The Aviation Impact Accelerator

Our mission is to accelerate the journey to sustainable aviation by developing evidence-based tools that allow people to map, understand and embark on the pathways towards sustainable flight.


The problem  

Stable, safe and ultra-regulated, the aviation sector has steadily grown over the decades, benefiting society in many ways. However, the global aviation industry contributes to roughly 2-3% of worldwide annual CO2 emissions. Moreover, once non-CO2 emissions are considered, the true climate impact of aviation could be 2-5 times larger.

Meeting the challenge of climate change is now forcing a radical rethink. This is turning the stability of the industry into a weakness since each player is highly specialised, only truly understanding their own mature technologies and operating processes, with limited sight of the whole system. At the same time policymakers, civil society organisations, and the wider public are increasingly being asked to make judgements about the best routes forward for the industry from their own perspectives outside the sector.  

HRH convening a roundtable meeting on aviation in Clarence House 
HRH convening a roundtable meeting on aviation in Clarence House 

The AIA was born out of a series of roundtables hosted by HRH The Prince of Wales in early 2020. This included roundtables at the Whittle Laboratory and Clarence House, as part of HRH’s Sustainable Markets Initiative, attended by aviation business leaders, policymakers and academics. These meetings highlighted the need for multi-disciplinary efforts to address the issue of climate change in aviation.

Our work

So far, the AIA has assembled a core team of over 60 contributors and has solicited input and insights from over 80 different companies in the sector. By adopting a startup approach, the project has established a broad range of industry and academic partners, and has structured itself into a range of small, agile, cross-disciplinary teams looking at multiple aspects of the system including: fuels, aircraft and propulsion technologies, airports, non-CO2 emissions, network modelling, broader economic and policy context, and model design. 

The AIA team have built our first holistic model, which was previewed at COP26 in Glasgow in November 2021. The model was used to develop a journey simulator that instantly plays out various scenarios for a flight from A to B, iterating through different fuel, technology and policy options chosen by the user to determine their climate impact. The simulator aims to provide an assessment of the impact of different technology options and their uncertainties, rather than providing ‘an answer’ to the problem. Our evidence-based and authoritative simulations and visualisations will challenge perceived wisdom and siloed decision making to allow policymakers and industry leaders to find pathways to sustainable aviation.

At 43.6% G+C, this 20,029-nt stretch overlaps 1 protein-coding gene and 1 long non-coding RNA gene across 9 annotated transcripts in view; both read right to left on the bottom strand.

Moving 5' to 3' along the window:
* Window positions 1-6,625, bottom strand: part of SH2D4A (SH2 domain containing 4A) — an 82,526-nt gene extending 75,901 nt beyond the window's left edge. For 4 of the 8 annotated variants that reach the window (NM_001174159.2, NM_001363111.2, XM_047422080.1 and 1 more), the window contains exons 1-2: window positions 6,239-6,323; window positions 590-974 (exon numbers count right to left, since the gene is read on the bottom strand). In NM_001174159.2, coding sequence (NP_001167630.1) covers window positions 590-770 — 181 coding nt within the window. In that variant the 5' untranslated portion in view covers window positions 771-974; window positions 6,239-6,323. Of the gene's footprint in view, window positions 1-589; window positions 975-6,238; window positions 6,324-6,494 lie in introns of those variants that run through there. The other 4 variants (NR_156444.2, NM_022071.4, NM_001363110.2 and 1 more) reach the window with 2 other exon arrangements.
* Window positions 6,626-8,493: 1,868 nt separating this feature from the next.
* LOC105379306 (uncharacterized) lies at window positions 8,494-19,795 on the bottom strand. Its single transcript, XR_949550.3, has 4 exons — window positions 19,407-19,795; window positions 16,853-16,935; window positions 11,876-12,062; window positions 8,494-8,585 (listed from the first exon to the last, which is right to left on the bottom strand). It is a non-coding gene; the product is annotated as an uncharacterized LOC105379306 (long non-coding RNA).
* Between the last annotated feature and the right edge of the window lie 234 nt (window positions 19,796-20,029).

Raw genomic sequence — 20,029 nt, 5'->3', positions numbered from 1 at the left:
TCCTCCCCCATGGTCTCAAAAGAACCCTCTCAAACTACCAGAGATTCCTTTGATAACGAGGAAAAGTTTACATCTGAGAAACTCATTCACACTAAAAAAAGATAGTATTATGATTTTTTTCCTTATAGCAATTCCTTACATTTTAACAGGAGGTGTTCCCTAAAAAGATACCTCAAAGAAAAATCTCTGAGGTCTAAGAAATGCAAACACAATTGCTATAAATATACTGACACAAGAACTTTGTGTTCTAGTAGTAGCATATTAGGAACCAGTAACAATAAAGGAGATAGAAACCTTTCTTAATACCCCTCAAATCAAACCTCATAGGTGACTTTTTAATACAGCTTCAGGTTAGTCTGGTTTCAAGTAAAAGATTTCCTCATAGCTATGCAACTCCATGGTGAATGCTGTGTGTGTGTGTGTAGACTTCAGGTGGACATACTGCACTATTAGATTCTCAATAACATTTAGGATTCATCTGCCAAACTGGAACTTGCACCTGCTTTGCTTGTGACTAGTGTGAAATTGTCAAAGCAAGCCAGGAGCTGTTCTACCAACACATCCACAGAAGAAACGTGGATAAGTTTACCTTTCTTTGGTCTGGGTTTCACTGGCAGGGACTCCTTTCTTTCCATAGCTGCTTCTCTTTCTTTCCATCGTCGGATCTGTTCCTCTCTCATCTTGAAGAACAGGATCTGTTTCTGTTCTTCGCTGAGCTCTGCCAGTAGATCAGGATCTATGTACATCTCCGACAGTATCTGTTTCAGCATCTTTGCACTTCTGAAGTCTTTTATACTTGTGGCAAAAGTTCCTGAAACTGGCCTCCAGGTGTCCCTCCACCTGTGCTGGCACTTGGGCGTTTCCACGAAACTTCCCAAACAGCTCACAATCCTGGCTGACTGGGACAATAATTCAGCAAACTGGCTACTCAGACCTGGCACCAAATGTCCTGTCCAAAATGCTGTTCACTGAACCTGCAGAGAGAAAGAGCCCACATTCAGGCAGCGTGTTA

Prof Rob Miller (Whittle Lab Director), Eliot Whittington (Policy Director, CISL) and John Holland-Kaye (CEO, Heathrow) at the launch of the AIA at COP26, Glasgow, November 2021 
Prof Rob Miller (Whittle Lab Director), Eliot Whittington (Policy Director, CISL) and John Holland-Kaye (CEO, Heathrow) at the launch of the AIA — COP26, Glasgow, November 2021 

The AIA is also using its models to contribute to the Target True Zero (TTZ) coalition, led by the World Economic Forum and supported by knowledge partners McKinsey & Company, the Aviation Environment Federation, and the AIA. TTZ was formed to bring together leaders from across the aviation industry and develop a consensus on how new technologies such as hydrogen and battery electric aircraft can help deliver flying with a true zero climate impact.

There is no silver bullet for the aviation transition. The focus is on setting out the overall shape of outcomes and the implications of any chosen assumptions, while revealing the level of uncertainty and the scope for flexibility that accompanies any particular technology direction. The AIA does not seek to find ‘the answer’ but rather assess the impact of different options – from resource to climate – and how they combine, as well as understand the underlying uncertainty.

Transforming the aviation sector into one that is sustainable and has no climate impact is one of society’s biggest challenges — particularly given the speed of change involved. Solving it requires a change across the board to new technologies, new business models and new policies. To do that we need to get people out of their silos and into a new way of working  – linking rapid technology change into a whole sector approach to achieving sustainable aviation.

— Professor Rob Miller, Director Whittle Lab, University of Cambridge

The uncertainty around technological solutions and the political and economic levers that drive innovation is immense. The AIA’s authoritative tools, supported by our expert team, will allow stakeholders to understand and embark on the pathways toward sustainable flight by gaining insight into their associated opportunities, challenges and uncertainties. This collaborative approach aims to unlock change and accelerate the transition to sustainable aviation.